Back a breakthrough in glaucoma

Glaucoma is the world’s second leading cause of blindness. It affects 60 million people worldwide – nearly half a million in the UK alone.

At present sight lost from glaucoma is irreversible which is why Fight for Sight is dedicated to funding the most promising studies aimed at preventing and treating this devastating condition.

We’re currently funding 27 glaucoma research projects. Thanks to our kind supporters, research teams across the country stand on the brink of breakthroughs that could transform people’s lives and help them keep their sight.

Some of our glaucoma research

Researchers successfully demonstrate gene therapy for glaucoma in the lab
A Fight for Sight funded researcher from the University of Bristol, Dr Colin Chu, has used gene editing techniques to successfully demonstrate a gene therapy for glaucoma in the lab.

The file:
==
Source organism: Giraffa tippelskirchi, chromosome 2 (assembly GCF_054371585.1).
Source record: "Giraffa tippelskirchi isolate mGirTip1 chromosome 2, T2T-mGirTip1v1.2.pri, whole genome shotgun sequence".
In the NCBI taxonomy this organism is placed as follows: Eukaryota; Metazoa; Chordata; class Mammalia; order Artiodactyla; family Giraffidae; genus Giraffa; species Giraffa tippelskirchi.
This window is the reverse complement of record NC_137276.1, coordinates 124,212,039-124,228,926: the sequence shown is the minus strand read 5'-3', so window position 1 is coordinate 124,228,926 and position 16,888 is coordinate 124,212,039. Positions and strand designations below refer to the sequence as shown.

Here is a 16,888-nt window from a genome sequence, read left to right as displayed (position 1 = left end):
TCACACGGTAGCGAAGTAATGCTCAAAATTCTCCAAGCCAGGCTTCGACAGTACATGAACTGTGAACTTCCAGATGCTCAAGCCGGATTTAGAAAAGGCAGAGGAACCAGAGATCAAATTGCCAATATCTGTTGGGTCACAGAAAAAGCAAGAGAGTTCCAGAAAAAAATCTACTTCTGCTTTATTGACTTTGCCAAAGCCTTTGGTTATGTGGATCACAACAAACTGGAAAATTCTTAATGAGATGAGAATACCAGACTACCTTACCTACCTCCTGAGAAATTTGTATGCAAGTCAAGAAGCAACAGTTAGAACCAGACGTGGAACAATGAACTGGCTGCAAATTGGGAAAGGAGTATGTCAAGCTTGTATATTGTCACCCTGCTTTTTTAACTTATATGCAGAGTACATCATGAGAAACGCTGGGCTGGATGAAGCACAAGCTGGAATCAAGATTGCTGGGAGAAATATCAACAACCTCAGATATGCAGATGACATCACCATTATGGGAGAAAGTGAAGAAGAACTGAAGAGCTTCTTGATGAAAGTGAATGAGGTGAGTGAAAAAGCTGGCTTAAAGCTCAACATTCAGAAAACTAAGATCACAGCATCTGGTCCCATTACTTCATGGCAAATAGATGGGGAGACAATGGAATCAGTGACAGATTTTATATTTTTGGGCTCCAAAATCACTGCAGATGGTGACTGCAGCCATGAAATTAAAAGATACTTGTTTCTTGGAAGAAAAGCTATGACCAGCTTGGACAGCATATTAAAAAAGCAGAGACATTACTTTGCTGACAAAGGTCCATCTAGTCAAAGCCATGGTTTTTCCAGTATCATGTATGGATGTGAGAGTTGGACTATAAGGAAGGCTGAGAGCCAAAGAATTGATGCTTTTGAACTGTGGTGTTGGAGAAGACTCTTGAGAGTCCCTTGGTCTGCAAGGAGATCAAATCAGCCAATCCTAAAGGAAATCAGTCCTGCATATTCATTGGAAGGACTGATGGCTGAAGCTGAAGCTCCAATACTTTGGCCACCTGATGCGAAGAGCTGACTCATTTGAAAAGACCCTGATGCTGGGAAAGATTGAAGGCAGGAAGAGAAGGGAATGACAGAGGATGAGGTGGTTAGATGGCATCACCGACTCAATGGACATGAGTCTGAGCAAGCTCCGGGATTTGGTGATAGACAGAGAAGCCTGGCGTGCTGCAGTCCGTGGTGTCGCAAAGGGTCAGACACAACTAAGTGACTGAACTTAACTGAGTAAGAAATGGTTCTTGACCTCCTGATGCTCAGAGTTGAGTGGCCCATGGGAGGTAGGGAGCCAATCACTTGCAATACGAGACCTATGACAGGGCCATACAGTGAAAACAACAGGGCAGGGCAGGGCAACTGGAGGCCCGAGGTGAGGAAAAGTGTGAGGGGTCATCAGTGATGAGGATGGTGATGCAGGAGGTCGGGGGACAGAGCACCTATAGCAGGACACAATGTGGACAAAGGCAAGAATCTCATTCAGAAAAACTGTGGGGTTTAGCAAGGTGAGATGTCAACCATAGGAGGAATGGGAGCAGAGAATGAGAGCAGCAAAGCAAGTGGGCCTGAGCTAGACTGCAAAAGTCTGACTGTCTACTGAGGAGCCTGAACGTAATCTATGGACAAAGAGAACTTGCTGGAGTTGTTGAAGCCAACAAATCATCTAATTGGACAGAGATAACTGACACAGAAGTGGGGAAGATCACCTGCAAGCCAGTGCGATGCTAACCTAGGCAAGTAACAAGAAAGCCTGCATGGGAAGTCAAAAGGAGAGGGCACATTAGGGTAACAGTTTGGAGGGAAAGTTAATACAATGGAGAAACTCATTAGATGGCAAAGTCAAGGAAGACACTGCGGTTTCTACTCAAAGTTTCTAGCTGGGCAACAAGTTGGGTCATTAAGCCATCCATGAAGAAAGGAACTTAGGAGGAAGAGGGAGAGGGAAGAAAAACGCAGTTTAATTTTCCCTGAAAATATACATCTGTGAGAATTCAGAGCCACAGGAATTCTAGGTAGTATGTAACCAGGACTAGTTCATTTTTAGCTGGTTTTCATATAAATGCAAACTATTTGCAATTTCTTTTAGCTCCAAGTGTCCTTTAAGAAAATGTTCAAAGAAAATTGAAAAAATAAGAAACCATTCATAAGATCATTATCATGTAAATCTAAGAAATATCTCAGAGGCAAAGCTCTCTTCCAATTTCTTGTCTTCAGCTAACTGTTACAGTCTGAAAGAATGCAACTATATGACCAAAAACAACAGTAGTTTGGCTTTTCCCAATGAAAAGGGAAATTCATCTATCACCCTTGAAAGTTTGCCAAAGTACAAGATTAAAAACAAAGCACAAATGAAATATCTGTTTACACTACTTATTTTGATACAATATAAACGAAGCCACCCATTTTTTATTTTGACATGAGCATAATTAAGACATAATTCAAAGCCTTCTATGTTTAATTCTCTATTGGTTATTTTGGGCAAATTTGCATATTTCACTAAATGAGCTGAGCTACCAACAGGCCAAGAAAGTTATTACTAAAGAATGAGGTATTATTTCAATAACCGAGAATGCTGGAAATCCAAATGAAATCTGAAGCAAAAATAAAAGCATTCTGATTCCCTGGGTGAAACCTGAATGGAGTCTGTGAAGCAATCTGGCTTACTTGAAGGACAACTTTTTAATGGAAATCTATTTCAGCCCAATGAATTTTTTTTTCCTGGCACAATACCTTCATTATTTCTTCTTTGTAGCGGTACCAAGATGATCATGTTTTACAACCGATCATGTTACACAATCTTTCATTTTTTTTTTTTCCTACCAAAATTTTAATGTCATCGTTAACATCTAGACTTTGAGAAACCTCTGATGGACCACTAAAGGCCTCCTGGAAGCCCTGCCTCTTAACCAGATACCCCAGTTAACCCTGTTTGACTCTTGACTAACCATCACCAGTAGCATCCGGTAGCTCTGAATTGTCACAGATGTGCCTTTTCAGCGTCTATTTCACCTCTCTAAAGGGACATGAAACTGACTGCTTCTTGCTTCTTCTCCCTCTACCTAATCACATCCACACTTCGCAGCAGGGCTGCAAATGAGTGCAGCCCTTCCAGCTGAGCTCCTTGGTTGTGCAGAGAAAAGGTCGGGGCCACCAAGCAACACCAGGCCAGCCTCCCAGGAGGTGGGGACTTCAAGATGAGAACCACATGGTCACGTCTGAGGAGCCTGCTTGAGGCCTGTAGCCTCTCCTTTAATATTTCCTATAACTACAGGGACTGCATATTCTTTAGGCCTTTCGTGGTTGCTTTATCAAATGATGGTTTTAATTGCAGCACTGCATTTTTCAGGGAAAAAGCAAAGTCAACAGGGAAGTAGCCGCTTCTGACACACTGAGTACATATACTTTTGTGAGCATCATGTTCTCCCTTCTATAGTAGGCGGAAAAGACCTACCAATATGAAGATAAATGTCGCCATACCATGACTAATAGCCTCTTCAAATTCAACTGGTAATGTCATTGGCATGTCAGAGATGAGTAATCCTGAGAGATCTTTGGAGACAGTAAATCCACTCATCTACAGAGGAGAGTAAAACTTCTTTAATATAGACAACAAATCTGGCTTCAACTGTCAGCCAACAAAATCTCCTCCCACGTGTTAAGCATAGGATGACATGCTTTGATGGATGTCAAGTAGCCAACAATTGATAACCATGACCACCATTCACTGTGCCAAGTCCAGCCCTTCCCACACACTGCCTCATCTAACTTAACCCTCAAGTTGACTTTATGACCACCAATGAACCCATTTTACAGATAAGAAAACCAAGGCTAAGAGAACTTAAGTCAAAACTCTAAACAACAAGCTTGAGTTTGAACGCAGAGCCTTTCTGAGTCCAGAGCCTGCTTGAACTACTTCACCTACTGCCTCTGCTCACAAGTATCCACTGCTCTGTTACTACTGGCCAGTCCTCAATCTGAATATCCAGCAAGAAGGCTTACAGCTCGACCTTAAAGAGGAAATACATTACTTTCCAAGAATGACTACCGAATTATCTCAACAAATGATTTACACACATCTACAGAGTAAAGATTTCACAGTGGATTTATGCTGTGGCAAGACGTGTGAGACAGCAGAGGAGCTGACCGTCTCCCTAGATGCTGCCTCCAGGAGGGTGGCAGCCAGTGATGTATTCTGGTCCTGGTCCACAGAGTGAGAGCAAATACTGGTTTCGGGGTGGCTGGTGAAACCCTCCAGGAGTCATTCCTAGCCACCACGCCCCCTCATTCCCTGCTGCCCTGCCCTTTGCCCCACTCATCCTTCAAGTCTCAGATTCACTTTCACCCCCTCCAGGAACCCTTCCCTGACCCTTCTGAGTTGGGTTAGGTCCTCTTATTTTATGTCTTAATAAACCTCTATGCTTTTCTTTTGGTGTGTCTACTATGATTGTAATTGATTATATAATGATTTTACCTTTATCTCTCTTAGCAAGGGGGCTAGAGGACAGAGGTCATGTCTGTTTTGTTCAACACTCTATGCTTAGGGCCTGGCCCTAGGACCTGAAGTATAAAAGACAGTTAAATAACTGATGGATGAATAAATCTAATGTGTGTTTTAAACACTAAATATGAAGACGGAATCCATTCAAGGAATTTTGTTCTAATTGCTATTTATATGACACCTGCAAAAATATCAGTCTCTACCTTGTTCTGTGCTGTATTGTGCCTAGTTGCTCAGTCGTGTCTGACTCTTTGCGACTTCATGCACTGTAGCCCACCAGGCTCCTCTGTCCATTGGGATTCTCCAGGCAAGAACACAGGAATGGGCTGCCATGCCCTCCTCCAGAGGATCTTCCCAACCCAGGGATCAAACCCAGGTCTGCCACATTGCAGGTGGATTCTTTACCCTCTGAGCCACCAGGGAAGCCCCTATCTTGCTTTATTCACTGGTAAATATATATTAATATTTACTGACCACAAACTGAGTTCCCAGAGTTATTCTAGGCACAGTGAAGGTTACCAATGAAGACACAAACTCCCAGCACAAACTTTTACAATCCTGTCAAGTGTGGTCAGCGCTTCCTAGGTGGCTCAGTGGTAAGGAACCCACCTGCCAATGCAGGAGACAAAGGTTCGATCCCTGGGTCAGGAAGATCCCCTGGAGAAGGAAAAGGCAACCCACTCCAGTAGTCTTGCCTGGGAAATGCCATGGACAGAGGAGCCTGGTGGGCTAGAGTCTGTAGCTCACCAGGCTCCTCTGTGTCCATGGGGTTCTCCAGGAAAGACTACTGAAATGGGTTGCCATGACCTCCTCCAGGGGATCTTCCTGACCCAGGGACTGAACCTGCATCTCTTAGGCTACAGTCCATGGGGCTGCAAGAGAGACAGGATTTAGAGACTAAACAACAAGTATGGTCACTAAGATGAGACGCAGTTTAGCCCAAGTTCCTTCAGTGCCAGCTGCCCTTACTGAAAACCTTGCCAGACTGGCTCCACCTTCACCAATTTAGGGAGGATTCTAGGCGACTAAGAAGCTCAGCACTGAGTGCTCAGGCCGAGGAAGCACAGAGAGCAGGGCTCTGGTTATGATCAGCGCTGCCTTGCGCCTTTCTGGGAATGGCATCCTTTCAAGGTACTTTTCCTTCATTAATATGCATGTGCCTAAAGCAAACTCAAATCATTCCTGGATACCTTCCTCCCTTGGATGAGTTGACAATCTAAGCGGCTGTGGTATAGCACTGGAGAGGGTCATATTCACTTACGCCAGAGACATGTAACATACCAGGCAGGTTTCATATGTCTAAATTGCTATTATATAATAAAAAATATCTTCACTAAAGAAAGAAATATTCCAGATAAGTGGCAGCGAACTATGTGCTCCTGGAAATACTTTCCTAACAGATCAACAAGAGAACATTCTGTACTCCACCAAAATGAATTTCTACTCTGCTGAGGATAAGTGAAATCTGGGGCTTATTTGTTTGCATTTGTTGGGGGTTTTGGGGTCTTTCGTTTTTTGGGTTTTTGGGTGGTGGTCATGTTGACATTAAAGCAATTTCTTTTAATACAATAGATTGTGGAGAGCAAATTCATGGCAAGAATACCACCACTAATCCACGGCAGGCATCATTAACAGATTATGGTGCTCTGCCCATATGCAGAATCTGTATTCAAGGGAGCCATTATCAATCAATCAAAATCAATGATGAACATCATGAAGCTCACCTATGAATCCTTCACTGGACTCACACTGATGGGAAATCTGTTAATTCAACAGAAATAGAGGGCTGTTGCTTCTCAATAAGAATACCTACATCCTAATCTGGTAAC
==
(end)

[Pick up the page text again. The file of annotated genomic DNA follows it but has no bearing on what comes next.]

Find out more

A new way to repair cell damage caused by glaucoma
Research at the University of Cambridge aims to strengthen the connection between the eye and the brain, protecting and re-growing the vital cells that are damaged by glaucoma and other conditions.
Find out more

Organ on a chip - a lab the size of a matchbox to develop new glaucoma treatment
We’re funding scientist at Imperial College to develop an ‘organ-on-chip’ that for the first time will be used to help investigate glaucoma, a leading cause of blindness. Find out more

Can researchers develop a personalised treatment for glaucoma?
Researchers from Ulster University are developing a personalised medicine for patients at risk of glaucoma from using steroids.
Find out more

Predicting the risk of who will develop glaucoma
The results from a Fight for Sight funded study could pave the way for a genetic based screening program for glaucoma.
Find out more

Pioneering study identifies effective laser treatment for glaucoma
A UCL study that was part funded by Fight for Sight has successfully analysed the effectiveness of a laser-based treatment for glaucoma compared with eye drops. The results could potentially improve the way glaucoma is treated across the world.